Robert Sullivan - My American Revolution [96] Unabridged

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Robert Sullivan - My American Revolution: Crossing the Delaware and I-78

96 kbps, read by Read by Mike Chamberlain, Unabridged

Overview
Americans tend to think of the Revolution as a Massachusetts-based event orchestrated by Virginians, but in fact the war took place mostly in the Middle ColoniesΓÇöin New York and New Jersey and the parts of Pennsylvania that on a clear day you can almost see from the Empire State Building. In My American Revolution, Robert Sullivan delves into this first Middle America, digging for a glorious, heroic part of the past in the urban, suburban, and sometimes even rural landscape of today. And there are great adventures along the way: Sullivan investigates the true history of the crossing of the Delaware, its down-home reenactment each year for the past half a century, andΓÇötoward the end of a personal odyssey that involves camping in New Jersey backyards, hiking through lost ΓÇ£mountains,ΓÇ¥ and eventually some physical therapyΓÇöhe evacuates illegally from Brooklyn to Manhattan by handmade boat. He recounts a Brooklyn historianΓÇÖs failed attempt to memorialize a colonial Maryland regiment; a tattoo artistΓÇÖs more successful use of a colonial submarine, which resulted in his 2007 arrest by the New York City police and the FBI; and the life of Philip Freneau, the first (and not great) poet of American independence, who died in a swamp in the snow. Last but not least, along New York harbor, Sullivan re-creates an ancient signal beacon.

Like an almanac, My American Revolution moves through the calendar of American independence, considering the weather and the tides, the harbor and the estuary and the yearly return of the stars as salient factors in the war for independence. In this fiercely individual and often hilarious journey to make our revolution his, he shows us how alive our own history is, right under our noses.

Publishers Weekly
A nostalgic, witty, and always informative topographic retrospective of the sites pertinent to the American Revolution takes Vogue contributing editor and journalist Sullivan (The Thoreau You DonΓÇÖt Know) to the action seen by the middle colonies especiallyΓÇöNew York, Connecticut, and New Jersey. Years of reflective walks and ΓÇ£site-inspired epiphaniesΓÇ¥ inform SullivanΓÇÖs research, as he traced WashingtonΓÇÖs army crossing the Delaware, marching to engage the British at the battles of Trenton and Princeton, and into the winter refuge at Morristown, in the Watchung Mountains. In the second part, Sullivan discourses by turns on the seasons of the revolution, not in any chronological fashion, e.g., spring 1789 marked the inauguration of the new president in a vastly changing downtown Manhattan, which Sullivan reached by his own personal inaugural barge from Elizabeth, N.J., to Wall Street; summer sounded the anniversary of the disastrous rout at the Battle of Brooklyn; autumn ushered a rueful time of remembrance for soldiers and prisoners; and winter brings to mind the appalling hard winter at Valley Forge endured by the army. As infatuated by later decadesΓÇÖ of monuments, statues, and artistΓÇÖs renderings of the revolutionary landscape as he is by the actual history, Sullivan delights in deep digressions into personal moments of discovery, such as viewing Larry RiversΓÇÖs controversial Washington Crossing the Delaware at the Museum of Modern Art or coming upon the lists of evolving early Dutch and British markets published by butcher turned street historian Thomas F. DeVoe. SullivanΓÇÖs historic anecdotes form a loose-limbed, irreverent, surprising take on American history, most fun in the footnotes.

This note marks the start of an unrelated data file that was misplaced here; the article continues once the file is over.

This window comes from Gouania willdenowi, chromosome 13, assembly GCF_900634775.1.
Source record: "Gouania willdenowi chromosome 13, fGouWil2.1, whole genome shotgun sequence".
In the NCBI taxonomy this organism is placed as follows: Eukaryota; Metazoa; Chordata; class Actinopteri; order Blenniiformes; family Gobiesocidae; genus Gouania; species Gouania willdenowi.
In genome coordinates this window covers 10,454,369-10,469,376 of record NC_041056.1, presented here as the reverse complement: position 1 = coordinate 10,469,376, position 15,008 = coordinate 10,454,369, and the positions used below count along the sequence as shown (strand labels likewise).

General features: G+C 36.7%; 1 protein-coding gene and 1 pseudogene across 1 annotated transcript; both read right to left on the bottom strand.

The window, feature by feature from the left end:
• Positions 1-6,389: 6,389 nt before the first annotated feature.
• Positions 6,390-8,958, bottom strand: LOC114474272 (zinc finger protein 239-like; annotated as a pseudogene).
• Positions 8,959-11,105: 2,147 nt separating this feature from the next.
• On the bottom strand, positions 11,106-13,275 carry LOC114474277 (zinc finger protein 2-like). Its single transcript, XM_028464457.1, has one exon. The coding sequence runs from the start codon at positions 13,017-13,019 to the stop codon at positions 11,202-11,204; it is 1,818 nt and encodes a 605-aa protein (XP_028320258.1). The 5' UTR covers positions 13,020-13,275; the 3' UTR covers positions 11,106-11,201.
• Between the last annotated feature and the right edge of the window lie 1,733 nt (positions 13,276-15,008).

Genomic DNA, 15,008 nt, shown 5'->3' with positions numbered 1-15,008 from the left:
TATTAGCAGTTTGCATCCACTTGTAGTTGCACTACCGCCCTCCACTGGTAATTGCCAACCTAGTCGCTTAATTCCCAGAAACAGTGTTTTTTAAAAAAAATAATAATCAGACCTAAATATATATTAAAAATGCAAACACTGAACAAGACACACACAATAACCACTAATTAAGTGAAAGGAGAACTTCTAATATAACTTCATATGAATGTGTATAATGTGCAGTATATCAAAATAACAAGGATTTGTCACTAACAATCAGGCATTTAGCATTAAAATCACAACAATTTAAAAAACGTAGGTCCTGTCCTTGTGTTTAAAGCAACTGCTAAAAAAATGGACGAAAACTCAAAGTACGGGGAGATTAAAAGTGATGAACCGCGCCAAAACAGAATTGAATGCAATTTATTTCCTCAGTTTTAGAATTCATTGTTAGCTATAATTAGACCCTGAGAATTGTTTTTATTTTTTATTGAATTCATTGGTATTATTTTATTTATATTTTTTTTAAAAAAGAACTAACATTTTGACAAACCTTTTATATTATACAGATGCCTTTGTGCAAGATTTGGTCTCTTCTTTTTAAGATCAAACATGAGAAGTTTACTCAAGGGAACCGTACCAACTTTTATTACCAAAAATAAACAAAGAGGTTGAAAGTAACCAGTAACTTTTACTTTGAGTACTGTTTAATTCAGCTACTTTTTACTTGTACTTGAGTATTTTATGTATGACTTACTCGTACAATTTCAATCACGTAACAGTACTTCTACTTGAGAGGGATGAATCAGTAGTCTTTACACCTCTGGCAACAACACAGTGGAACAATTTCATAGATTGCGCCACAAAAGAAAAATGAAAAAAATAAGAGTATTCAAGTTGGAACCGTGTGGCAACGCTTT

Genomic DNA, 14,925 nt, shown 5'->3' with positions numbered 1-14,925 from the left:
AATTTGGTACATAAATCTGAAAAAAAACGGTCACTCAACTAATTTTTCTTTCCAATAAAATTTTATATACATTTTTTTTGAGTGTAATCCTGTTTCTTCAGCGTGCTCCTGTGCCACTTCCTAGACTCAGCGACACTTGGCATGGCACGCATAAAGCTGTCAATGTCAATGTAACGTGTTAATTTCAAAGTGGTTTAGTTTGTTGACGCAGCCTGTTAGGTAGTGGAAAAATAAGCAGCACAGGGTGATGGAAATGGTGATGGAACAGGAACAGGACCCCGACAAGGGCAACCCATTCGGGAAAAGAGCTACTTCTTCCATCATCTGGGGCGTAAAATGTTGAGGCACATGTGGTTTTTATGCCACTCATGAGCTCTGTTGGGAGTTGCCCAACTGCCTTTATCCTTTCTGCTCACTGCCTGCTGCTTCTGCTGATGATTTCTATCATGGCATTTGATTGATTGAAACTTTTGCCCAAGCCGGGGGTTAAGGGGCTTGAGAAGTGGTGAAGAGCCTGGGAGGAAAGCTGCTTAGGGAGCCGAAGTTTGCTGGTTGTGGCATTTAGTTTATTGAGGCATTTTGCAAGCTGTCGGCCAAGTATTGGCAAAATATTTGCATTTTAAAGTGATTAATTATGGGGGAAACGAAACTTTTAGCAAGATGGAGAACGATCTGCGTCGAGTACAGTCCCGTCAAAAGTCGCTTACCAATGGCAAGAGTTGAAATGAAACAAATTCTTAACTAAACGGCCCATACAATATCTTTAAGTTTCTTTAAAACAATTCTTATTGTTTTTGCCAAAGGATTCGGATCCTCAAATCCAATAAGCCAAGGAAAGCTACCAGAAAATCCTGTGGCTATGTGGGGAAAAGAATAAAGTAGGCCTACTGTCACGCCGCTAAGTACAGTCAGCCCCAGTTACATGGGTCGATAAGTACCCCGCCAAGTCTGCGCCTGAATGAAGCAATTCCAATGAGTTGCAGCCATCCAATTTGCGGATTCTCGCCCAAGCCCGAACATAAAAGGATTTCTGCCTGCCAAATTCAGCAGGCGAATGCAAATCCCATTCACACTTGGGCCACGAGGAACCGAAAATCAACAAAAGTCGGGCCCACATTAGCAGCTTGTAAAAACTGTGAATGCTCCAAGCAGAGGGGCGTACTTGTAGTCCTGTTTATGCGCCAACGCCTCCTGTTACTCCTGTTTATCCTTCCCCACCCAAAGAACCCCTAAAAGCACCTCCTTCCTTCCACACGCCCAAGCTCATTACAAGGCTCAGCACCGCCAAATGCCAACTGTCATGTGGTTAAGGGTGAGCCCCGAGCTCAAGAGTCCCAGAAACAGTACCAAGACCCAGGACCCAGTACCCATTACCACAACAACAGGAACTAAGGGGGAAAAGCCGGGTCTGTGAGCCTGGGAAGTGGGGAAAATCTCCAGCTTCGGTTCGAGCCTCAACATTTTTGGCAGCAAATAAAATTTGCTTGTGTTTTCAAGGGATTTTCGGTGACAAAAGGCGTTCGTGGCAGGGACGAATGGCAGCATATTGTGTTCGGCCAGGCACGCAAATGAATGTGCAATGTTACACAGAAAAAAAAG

ΓÇ£Imagine Herodotus on steroids, not rambling in a roughly straight line from Cyrus to Xerxes, but diverging onto untrodden paths that transmogrify into fluvial streams of consciousness. That sort of detour through history pretty much sums up the quixotic scenic route Robert Sullivan travels in his winsome book My American Revolution. Following up on the captivating volumes about the New Jersey Meadowlands, rats and cross-country excursions, Sullivan has written a provocative Baedeker for a landscape of loss . . . We may never learn for certain what Sullivan himself is revolting against, but itΓÇÖs a good bet that convention and linearity are among his targets. He approaches them with gusto, not only chronicling reenactments of ΓÇÿWashington Crossing the Delaware,ΓÇÖ but embarking on his own 33-mile march to Morristown, NJ . . . My American Revolution gives geography and meteorology overdue recognition as historical catalysts, pointing out, for example, that strategically placed 18th-century signal points metamorphosed into cold war missile sites and finally into 9/11 memorials, in a trajectory that suggests a continuum. A revolution, after all, is something that orbits, or comes full circle, which Sullivan eventually does in a world ΓÇÿbefore straight lines ruled the day.ΓÇÖ The reader more or less returns to the starting point, but with a brand-new perspective. What a trip!ΓÇ¥ ΓÇöSam Roberts, The New York Times Book Review		
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